Recent Publications

Below are some recent publications from Kremen Lab:

  1. Species abundance, not diet breadth, drives the persistence of the most linked pollinators as plant-pollinator networks disassemble

    Winfree, R., N.M. Williams, J. Dushoff and C. Kremen.

    2014. American Naturalist, 183: 600-611.

  2. Evaluating nesting microhabitat for ground-nesting bees using emergence traps

    Sardinas, H. S., C. Kremen

    2014. Basic and Applied Ecology, 181: 206-212

  3. Pollinator Interactions with Yellow Starthistle (Centaurea solstitialis) across Urban, Agricultural, and Natural Landscapes

    M. Leong, C. Kremen, and G.K. Roderick.

    2014. PLoS One, 9: e86357

  4. Detecting Pest Control Services across Spatial and Temporal Scales

    Chaplin-Kramer, R., P. de Valpine, N.J. Mills, C. Kremen.

    2013. Agriculture, Ecosystems & Environment, 181: 206-212

  5. Hedgerow restoration promotes pollinator populations and exports native bees to adjacent fields

    Morandin, L.A. and C. Kremen

    2013. Ecological Applications. 23:829-839

Why Farmers Must Grow Insects Like a Crop – Or Starve

For the last few years, Richard Rant has agreed to let researchers introduce strips of wildflowers among the blueberry plants on his family’s farm in West Olive, Michigan. It’s part of an experiment to see if the wildflowers can encourage pollinating insects and, in a small way, begin to reverse the worldwide decline in beneficial insects. It’s also a pioneering effort in the nascent movement to persuade farmers to grow insects almost as if they were a crop.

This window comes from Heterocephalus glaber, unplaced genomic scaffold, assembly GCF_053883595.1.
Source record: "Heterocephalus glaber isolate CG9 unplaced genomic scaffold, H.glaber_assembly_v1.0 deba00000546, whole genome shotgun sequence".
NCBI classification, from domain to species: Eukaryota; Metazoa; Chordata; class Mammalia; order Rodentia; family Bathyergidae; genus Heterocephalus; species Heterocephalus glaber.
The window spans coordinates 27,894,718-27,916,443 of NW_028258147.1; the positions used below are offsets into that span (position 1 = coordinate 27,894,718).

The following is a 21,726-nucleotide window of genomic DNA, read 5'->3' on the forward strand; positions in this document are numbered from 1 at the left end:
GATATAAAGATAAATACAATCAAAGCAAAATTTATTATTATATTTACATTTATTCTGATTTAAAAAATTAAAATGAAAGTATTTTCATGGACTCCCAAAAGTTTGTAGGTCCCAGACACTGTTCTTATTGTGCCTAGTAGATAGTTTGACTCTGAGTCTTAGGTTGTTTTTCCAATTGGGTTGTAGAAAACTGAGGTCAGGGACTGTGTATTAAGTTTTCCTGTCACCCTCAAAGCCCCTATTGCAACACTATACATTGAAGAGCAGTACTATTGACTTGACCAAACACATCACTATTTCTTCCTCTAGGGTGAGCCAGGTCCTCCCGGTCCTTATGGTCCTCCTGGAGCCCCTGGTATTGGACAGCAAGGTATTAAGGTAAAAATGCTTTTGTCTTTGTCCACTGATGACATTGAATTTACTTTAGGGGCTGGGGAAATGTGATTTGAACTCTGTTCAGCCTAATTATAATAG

February 3rd, 2014. Richard Conniff

Diverse Introspectives: A Conversation with Claire Kremen

On September 6th, I had the pleasure of speaking with Dr. Claire Kremen of UC Berkeley. I’ve been following Dr. Kremen’s work since becoming interested in agro-ecological systems and native pollinator ecology, areas where she has made innumerable contributions. I was thrilled that she was willing to chat with me for Diverse Introspectives.

October 8th, 2013 Hilary Burgess


Wild Bees Are Good for Crops, But Crops Are Bad For Bees

Some of the most healthful foods you can think of — blueberries, cranberries, apples, almonds and squash — would never get to your plate without the help of insects. No insects, no pollination. No pollination, no fruit.

Farmers who grow these crops often rely on honeybees to do the job. But scientists are now reporting that honeybees, while convenient, are not necessarily the best pollinators.

March 1st, 2013. Dan Charles

at the University of California Berkeley